Indonesia: Uyghurs Deny Terrorist Links on Day Two of Jakarta Trial

By Zahara Tiba and Bramantyo Irawan
150331-ID-UYGHUR-620 Akbar (right), a witness for the prosecution, testifies in the Jakarta trial of Uyghur Ahmet Bozoglan, March 30, 2015.

Four Uyghur men on trial in Jakarta on terrorism charges testified Monday that they never tried to meet with Indonesia’s most-wanted terrorist, but were visiting the region where he is thought to be hiding as tourists.

“We just asked someone to take us around. The accusation of wanting to meet with Santoso is false. We don’t speak Indonesian, so there seems to have been a misunderstanding,” defendant Ahmet Bozoglan told the North Jakarta District Court through a translator.

Bozoglan and three other Uyghurs were arrested last September in a part of Central Sulawesi province that, Indonesian officials say, is a hotbed of terrorist activity and a haven for Santoso, head of the Eastern Indonesia Mujahideen (MIT).

The four have been charged under anti-terrorism and immigration laws because they entered Indonesia with false Turkish passports and visas, public prosecutor Dicky Octavian said.

“The four defendants were involved in dangerous activities linked to terrorism in Poso and the Santoso group,” Dicky told BenarNews.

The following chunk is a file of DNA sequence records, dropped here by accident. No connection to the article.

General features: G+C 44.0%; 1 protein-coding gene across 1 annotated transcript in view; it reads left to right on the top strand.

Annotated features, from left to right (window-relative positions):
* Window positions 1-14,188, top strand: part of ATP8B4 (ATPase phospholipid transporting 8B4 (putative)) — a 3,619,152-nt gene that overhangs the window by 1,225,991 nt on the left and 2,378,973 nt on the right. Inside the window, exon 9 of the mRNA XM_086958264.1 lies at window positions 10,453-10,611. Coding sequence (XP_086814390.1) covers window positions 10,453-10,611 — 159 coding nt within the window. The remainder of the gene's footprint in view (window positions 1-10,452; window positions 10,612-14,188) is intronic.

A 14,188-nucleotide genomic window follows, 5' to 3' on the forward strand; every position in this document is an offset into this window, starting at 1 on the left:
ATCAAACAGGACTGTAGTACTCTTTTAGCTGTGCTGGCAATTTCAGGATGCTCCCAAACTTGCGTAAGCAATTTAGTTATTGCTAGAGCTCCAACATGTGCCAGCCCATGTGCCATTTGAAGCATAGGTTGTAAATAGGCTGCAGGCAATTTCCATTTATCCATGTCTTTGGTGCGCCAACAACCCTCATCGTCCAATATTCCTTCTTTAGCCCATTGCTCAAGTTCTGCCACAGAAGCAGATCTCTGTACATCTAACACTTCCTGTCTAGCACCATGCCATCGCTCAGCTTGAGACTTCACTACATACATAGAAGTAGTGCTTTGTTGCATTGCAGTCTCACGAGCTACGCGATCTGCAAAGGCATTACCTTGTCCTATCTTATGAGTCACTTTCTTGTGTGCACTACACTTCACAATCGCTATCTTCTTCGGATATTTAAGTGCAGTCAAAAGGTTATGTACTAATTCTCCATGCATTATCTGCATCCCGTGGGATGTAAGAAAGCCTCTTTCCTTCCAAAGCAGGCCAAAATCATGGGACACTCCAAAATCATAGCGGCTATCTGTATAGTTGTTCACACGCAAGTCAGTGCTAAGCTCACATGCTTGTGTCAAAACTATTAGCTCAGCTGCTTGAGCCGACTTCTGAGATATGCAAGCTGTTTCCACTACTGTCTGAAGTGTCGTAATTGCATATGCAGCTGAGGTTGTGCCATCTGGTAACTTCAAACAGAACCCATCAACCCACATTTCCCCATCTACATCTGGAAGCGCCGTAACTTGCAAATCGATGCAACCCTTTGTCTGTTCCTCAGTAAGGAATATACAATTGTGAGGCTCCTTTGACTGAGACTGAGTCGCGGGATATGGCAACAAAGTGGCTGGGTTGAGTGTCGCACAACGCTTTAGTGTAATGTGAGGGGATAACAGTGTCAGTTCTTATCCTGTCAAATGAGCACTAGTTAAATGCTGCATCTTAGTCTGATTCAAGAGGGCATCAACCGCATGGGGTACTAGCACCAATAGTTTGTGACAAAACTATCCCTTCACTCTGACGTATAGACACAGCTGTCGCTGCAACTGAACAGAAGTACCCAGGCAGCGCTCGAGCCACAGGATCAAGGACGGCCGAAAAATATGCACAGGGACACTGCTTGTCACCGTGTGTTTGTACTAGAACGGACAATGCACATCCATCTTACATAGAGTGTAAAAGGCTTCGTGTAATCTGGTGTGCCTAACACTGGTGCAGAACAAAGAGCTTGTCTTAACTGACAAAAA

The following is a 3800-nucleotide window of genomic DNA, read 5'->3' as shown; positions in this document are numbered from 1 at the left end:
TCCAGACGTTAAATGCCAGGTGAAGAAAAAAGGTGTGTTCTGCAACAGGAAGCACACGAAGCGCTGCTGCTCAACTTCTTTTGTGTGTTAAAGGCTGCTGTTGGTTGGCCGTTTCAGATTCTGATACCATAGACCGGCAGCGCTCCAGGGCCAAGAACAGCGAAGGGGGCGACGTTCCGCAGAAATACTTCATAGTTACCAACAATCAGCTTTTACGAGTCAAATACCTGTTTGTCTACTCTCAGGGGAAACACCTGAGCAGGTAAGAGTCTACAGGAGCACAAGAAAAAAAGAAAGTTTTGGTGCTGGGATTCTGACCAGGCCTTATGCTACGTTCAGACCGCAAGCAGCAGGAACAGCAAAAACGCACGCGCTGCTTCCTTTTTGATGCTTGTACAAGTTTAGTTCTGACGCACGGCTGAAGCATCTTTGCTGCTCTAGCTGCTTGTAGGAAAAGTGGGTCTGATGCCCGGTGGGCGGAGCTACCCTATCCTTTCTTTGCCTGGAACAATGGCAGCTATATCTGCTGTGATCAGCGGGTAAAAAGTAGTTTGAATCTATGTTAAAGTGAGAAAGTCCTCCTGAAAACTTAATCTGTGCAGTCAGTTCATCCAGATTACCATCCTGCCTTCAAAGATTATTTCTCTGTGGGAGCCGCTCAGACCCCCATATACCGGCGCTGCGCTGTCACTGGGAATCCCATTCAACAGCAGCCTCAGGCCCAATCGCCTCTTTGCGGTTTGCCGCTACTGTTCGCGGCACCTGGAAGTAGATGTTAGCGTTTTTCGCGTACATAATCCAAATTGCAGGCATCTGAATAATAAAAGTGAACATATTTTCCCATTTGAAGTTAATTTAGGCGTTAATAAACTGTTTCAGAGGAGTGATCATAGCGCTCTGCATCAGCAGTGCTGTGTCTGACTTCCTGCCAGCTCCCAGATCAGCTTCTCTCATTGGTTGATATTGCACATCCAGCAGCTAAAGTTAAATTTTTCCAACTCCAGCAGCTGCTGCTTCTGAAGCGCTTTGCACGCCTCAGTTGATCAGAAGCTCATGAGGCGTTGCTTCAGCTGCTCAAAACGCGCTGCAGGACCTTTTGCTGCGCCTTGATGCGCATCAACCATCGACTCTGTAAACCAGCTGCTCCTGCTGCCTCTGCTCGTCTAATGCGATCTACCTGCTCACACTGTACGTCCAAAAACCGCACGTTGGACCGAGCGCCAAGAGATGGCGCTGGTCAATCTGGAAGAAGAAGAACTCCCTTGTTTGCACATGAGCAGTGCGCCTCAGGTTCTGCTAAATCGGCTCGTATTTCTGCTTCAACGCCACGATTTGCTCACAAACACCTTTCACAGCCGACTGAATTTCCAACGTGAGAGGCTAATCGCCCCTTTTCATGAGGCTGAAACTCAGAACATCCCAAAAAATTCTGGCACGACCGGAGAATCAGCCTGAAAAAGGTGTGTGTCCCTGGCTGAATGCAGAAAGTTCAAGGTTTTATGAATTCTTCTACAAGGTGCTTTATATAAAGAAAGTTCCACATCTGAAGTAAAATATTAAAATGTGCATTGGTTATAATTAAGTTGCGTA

Indonesia’s National Counterterrorism Agency (BNPT) says the four are suspected of financing travel for Indonesians to join the Islamic State (IS) extremist group.

Monday was day two of the trial, which started March 23.

Bozoglan Ahmet is being tried separately from the three other Uyghur defendants: Ahmet Mahmud, Abdullah (alias Altinci Bayyram) and Abdulbasit Tuzer.

Middle of the Night

At Bozoglan’s hearing on Monday, a witness for the prosecution who claimed to have been an MIT member testified that he met the four Uyghurs at a relative’s home in Palu, Central Sulawesi’s capital, on Sept. 12, 2014.

The witness, Akbar, then took them to a place with rooms for rent, where they stayed several hours.

“At 11 p.m., Saiful, a member of the Palu group, picked them up in a rental car to Poso. I don’t know where they were going. They couldn’t speak Indonesian,” Akbar told the court.

“I heard they were arrested on television,” he said, adding, “I went to my parents’ house and contacted Santoso on Facebook.”

Akbar said he knew Santoso from participating in a two-week military training in the mountains of Poso. There, participants plotted to enforce Sharia Islam in eastern Indonesia by waging war on the government.

A second witness, Ahmad Firdaus, 24, said he met the four at the boarding house.

“Akbar said one of them was his brother-in-law, and they were on vacation. They left in the middle of the night,” Ahmad testified.

‘Just visiting’

Bozoglan denied the witness testimony.

“We didn’t know where we were going. It’s true we stopped in Palu for three hours, but we didn’t know whose house it was. We didn’t know who Saiful was. We just wanted to be tourists,” he said.

Asludin Hatjani, a lawyer for the four, declined to say much to BenarNews, citing preparations for the next court date.

“My clients were just visiting Sulawesi. Other witnesses will be presented at the next court hearing on April 6,” he said.

Indonesian officials have said the four men would be repatriated to China when their trial is over.

Uyghurs are a Muslim minority in China who live mostly in its restive northwestern Xinjiang region.

The Chinese government claims that some 300 Uyghurs from Xinjiang have joined IS.


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